Category: Mortgage Refinance

Is Now a Good Time to Refinance Your Mortgage?

Refinance Your Mortgage ApplicationRefinance Your Mortgage

To refinance or not to refinance is not the question here. Thanks to the ongoing pandemic, the Federal Reserve has kept the interest rates fairly low. But is now a good time to refinance? Unfortunately, the answer is not that simple.

Refinancing your mortgage refers to the process of taking out a new loan to replace the present mortgage. The mortgage is one of the substantial financial burdens. So, it makes sense to seize any opportunity to reduce the burden a little. That means you could refinance your mortgage and save.

With many homeowners seeking to make better use of the interest rates and refinance, it may soon be late. For example, the average interest rate on a 30-year fixed-rate mortgage was below 3% in April 2021. But by May, it has increased to 3.28% and will continue to increase. However, this increase was predicted by many groups, including Fannie Mae and The Mortgage Bankers Association.

Here is everything you need to know about refinancing:

When Is a Good Time to Refinance Your Mortgage?

Generally speaking, mortgage refinance is a good idea to lower the interest rate by at least .5% – 1%. This will substantially lower your monthly payment.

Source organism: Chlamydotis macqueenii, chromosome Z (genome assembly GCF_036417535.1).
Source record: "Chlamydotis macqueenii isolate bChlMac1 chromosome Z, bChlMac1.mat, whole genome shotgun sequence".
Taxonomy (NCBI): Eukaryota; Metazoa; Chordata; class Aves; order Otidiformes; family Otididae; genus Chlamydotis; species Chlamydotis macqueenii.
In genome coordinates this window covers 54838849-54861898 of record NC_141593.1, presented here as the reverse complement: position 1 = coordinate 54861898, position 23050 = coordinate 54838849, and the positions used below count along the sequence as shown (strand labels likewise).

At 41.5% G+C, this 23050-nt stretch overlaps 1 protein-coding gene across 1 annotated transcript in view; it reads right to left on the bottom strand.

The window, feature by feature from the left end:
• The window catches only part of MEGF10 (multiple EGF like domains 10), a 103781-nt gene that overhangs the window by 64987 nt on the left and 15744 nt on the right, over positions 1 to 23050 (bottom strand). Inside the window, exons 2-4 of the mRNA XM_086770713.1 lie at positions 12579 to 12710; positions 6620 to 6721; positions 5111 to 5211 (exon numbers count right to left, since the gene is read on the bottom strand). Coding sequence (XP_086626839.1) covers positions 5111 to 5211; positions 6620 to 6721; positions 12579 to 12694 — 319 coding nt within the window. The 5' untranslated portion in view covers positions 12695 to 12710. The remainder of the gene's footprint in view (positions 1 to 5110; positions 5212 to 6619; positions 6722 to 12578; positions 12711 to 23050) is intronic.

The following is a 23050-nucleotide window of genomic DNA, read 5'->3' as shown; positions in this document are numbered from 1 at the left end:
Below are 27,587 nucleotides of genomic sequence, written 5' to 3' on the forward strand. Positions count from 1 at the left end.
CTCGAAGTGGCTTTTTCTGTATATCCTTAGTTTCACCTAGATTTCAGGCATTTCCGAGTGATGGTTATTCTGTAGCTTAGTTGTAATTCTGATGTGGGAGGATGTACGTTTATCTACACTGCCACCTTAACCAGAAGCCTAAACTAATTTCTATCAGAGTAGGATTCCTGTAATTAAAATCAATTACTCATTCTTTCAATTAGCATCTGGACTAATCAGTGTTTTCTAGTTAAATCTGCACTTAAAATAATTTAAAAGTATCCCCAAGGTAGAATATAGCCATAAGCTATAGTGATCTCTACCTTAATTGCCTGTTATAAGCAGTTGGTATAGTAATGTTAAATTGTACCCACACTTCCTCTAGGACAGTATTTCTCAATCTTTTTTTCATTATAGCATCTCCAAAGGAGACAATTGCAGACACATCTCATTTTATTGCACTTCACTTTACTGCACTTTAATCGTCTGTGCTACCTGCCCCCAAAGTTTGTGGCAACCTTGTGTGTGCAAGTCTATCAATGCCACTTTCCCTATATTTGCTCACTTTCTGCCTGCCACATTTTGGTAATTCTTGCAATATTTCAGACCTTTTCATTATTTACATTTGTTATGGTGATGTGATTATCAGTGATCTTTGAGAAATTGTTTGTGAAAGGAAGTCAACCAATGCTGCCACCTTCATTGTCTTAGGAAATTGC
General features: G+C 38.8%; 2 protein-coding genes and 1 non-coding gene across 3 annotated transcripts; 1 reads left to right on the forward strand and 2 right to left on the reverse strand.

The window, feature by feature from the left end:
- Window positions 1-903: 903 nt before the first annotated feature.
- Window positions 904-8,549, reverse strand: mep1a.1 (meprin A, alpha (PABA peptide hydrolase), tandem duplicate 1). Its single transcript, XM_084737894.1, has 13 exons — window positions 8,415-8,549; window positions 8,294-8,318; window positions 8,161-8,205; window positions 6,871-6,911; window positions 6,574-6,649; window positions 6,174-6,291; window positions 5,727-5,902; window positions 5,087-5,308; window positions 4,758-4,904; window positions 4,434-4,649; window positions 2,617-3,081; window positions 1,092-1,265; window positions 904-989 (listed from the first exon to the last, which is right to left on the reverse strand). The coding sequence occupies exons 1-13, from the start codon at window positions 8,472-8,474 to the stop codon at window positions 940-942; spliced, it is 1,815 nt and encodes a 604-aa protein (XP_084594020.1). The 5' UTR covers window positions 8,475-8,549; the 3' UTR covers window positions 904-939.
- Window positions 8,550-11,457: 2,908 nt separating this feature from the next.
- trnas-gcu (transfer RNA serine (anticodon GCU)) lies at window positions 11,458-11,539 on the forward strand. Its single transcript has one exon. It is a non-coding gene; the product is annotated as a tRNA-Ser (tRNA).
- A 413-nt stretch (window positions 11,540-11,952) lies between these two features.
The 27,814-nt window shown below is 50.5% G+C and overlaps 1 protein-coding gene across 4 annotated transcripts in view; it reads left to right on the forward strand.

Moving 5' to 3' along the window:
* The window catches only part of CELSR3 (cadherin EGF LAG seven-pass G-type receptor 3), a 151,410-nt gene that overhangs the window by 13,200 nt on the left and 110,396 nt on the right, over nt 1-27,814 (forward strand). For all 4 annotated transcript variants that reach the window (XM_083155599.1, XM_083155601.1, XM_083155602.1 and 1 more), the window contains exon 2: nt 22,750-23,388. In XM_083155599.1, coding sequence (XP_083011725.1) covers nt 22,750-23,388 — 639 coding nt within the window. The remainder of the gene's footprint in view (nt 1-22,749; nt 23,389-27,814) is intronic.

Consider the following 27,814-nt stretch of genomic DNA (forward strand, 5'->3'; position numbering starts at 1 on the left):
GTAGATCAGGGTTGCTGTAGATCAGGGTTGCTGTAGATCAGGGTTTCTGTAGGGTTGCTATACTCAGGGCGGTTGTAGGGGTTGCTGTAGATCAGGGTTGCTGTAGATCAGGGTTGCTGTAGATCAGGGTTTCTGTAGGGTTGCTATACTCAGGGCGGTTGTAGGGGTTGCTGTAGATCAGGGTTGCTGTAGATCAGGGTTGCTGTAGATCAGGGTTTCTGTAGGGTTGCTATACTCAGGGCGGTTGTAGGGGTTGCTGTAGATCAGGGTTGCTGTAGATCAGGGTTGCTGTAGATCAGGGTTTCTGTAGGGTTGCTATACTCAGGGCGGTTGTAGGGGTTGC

Moreover, the new loan will be based on the balance of the original mortgage. So, if you had paid some of your principal, refinancing could lower your monthly payments and save money.

In addition to that, how long do you want to stay in your home? What are your financial goals? What is your home equity and your current credit score? These factors also play an essential part in refinancing. So, if everything works out, now is a good time as any to refinance your mortgage.

Is Refinancing Worth It?

Refinancing is worth it if you use it for the right reasons. If not, it can quickly increase your financial burden. While lower interest rates may be attractive for one person, others may prefer to refinance for higher monthly payments.

While .5% – 1% makes sense, even a modest 25% makes sense if the costs are low. So instead of looking at the new interest rate, look at the broad picture. Consider how much you will save per month, how much you will save over the loan term and the closing costs.

How Does Refinancing Your Mortgage Loan Work?

The refinancing process is similar to the mortgage loan. You can replace the current loan with a new loan, often with a lower interest rate. After you refinance your existing mortgage, you will have a much favorable interest rate. Monthly payments will be lowered, and possibly a different lender than your original loan.

However, with the new mortgage, you would be resetting the clock depending on the terms. For example, consider you are five years deep in your 30-year mortgage with 25 years on the clock. If you refinance for 30 years, you would be extending the loan terms. However, if the term is 20 years, you would be able to pay off the loan sooner by five years.

Keep in mind that you’d have to pay closing costs which can be a few hundred dollars. Alternatively, they can be anywhere between 2% to 5% of the loan amount. In addition, it may include an origination fee, appraisal fee, and discount points.

According to Ellie Mae’s Origination Insight Report, the average time to refinance a conventional mortgage is about 38 to 48 days in 2019-2020. However, it can take more than a week longer than a conventional loan for FHA and VA loans.